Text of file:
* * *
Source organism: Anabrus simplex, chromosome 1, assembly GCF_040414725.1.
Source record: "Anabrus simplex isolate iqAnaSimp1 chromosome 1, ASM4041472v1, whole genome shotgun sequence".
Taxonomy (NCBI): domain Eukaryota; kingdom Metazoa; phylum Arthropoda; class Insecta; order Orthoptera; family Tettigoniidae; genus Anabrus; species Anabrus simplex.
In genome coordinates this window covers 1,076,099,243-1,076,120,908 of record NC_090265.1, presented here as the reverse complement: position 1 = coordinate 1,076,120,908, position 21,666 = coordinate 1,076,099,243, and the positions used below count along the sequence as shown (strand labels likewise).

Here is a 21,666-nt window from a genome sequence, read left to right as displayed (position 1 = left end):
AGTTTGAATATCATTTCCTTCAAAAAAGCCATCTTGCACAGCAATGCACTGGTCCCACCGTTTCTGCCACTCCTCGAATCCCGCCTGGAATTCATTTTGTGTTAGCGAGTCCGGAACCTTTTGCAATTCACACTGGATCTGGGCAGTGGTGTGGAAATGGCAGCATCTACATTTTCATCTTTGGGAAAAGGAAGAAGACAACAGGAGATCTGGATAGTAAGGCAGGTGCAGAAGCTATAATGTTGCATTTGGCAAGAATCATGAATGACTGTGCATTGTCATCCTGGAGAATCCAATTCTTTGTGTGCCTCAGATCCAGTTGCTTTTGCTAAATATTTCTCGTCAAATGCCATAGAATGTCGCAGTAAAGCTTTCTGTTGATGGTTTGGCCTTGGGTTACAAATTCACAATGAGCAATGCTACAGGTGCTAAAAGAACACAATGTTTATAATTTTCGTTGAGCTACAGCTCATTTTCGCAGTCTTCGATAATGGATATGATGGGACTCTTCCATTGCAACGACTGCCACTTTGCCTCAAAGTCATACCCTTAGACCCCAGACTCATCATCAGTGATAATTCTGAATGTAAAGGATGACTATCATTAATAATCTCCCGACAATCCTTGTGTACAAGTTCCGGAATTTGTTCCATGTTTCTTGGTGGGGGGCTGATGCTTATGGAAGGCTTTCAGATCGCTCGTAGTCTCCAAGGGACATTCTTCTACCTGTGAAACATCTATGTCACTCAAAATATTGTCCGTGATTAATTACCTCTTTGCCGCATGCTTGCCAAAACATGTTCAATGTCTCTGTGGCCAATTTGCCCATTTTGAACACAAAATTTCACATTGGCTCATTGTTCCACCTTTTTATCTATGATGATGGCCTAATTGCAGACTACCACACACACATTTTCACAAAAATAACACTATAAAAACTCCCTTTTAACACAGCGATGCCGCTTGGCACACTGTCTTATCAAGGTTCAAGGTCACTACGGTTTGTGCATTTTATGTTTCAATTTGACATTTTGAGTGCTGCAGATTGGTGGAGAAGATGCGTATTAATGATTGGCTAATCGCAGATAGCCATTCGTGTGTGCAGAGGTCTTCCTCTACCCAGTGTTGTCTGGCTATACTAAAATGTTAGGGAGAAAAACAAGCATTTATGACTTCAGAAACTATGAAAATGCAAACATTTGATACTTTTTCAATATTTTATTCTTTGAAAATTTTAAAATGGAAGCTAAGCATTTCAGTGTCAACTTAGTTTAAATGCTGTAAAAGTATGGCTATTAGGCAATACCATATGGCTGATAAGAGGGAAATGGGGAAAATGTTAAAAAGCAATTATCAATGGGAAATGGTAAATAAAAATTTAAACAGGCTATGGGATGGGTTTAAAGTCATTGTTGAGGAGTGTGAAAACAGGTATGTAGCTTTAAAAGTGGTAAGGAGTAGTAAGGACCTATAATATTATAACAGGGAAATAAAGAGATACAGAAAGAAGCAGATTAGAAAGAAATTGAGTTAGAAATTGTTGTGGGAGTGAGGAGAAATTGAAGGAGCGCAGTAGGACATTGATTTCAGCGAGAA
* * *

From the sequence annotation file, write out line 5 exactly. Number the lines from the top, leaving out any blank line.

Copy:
Here is a 21,666-nt window from a genome sequence, read left to right as displayed (position 1 = left end):